20 CS4411 Set 1, Introduction 20 Assumed Computer Architecture

21 CS4411 Set 1, Introduction 21 Advantages of Distributed DB over a Centralized DB Obvious choice for geographically dispersed organization: allows local autonomy over local data and integrated access when necessary Improved performance for applications that are executed locally. May be able to take advantage of parallelism. Improved reliability/availability: assuming replicated data, a site or link failure does not stop all processing. Incremental upgrades are possible

22 CS4411 Set 1, Introduction 22 Advantages of DDBMS, cont’d Economics: (comparing to a single site mainframe, with remote access) it may be cheaper to buy several small computers than a single large system. There may be lower communications costs because of more local processing. Increased sharing of data which might have been local to various sites. The technology exists. Political reasons: local province or borough within a big city government wants to retain control over their own data.

23 CS4411 Set 1, Introduction 23 Some Disadvantages The systems are more complex:  possibly replicated data – more complex design  distributed query processing  distributed concurrency control  distributed deadlock management  distributed recovery Security: more difficult to enforce uniformly. Networks are not secure.

24 CS4411 Set 1, Introduction Defining OODBs: Ideas leading to OODB: 1. What is a Database? 2. Brief Review of Relational Databases 3. Define DDBMS 4. Define OODB

25 What is an Object-Oriented Database System? Different people have different shopping lists of features. Should have some essential database features and some essential object-oriented features. whole issue of database model vs. programming language view of data structures CS4411 Set 1, Introduction 25

26 What are important OO features? according to some authors of OODB books Maier and Zdonik: Object: an abstract machine that defines a protocol through which users of the object may interact Type: specification for instances Class: set of instances for a type CS4411 Set 1, Introduction 26

27 CS4411 Set 1, Introduction 27 OO definitions according to some authors of DB books, cont’d Bertino and Martino: Object: represents a real-world entity has a state (attributes) has behaviour (methods) has a single object identifier existence is independent of its values Type: specification of the interface of a set of objects which appear the same from the outside Class: set of objects which have exactly the same internal structure (i.e. the same attributes and the same methods)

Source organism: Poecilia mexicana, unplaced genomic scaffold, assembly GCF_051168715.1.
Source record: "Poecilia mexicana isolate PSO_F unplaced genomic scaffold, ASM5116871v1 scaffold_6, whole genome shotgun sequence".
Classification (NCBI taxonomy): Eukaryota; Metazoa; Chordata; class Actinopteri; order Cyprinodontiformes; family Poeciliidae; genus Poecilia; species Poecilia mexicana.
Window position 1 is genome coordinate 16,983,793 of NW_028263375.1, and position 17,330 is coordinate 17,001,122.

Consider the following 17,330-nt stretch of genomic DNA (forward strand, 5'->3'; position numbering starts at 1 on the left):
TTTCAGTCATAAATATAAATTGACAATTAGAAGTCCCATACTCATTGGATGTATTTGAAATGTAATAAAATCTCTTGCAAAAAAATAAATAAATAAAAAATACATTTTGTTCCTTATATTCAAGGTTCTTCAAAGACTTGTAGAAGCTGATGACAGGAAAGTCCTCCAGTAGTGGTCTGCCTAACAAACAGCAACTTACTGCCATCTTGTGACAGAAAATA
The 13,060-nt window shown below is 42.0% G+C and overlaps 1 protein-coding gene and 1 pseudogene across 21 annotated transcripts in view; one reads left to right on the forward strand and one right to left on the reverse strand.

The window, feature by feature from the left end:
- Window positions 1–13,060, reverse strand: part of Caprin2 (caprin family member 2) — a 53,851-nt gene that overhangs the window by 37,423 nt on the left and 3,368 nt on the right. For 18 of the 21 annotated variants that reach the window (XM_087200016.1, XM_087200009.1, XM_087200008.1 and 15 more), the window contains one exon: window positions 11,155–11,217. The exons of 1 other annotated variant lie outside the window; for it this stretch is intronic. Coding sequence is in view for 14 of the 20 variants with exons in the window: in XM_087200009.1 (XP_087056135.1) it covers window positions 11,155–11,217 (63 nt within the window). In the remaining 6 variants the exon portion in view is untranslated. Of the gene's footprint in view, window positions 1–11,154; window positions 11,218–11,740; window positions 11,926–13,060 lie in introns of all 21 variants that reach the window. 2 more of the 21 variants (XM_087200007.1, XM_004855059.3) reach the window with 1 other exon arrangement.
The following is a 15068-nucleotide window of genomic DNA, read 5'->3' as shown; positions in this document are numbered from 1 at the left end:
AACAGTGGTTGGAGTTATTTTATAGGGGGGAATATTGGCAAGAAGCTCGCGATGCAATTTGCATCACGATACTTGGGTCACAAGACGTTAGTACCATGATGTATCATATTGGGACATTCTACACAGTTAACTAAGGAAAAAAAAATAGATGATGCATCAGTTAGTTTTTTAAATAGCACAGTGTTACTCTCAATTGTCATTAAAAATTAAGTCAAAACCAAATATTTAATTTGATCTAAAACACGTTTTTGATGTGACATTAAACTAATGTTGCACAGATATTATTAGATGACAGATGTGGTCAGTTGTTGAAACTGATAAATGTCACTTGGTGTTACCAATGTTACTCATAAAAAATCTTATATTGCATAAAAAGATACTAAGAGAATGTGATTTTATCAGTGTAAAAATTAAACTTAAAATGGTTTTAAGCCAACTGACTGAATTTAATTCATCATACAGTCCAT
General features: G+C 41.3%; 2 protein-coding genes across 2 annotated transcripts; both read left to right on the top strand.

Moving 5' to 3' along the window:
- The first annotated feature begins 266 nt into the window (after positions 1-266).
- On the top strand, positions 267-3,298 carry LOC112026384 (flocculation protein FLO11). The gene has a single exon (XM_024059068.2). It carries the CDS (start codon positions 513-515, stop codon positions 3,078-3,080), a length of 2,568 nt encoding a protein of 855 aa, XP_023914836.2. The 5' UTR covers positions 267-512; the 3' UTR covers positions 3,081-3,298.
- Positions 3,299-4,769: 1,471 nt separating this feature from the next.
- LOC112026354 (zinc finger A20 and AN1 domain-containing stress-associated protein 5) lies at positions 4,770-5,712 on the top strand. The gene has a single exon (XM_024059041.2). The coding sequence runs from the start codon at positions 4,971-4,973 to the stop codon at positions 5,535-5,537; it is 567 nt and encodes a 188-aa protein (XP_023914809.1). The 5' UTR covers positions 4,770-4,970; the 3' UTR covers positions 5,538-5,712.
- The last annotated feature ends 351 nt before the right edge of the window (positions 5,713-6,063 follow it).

28 CS4411 Set 1, Introduction 28 Programming/programming languages point of view: Abstract Data Type:  can be a quite formal  definition of the structure of a set of like data objects and the procedures which can be performed on it. (e.g. stack, queue, employee)  In database books, this is sometimes called the intent. Implementation of the abstract data type:  is accomplished in a programming language by defining a class which codes one possible implementation of the abstract data type.

29 CS4411 Set 1, Introduction 29 The database point of view: the intent in the relational model is the relation definition; it describes the “shape” of the tuples which will be inserted into the relation. in relational databases there are no operations specific to each relation, so the procedural side of the abstract data type is not present. This is one of the things that object-oriented databases are supposed to enhance. the extent of a relation is the table itself, all of the tuples which are eventually inserted into the relation. This is what we query.

30 CS4411 Set 1, Introduction 30 More differences between programming languages and databases In normal programming, we do not worry about all the instances eventually created for an abstract data type. In databases, it is very important that we have sets of similar things to query. Some authors use the word class to refer to the set of all instances of a type which currently exist.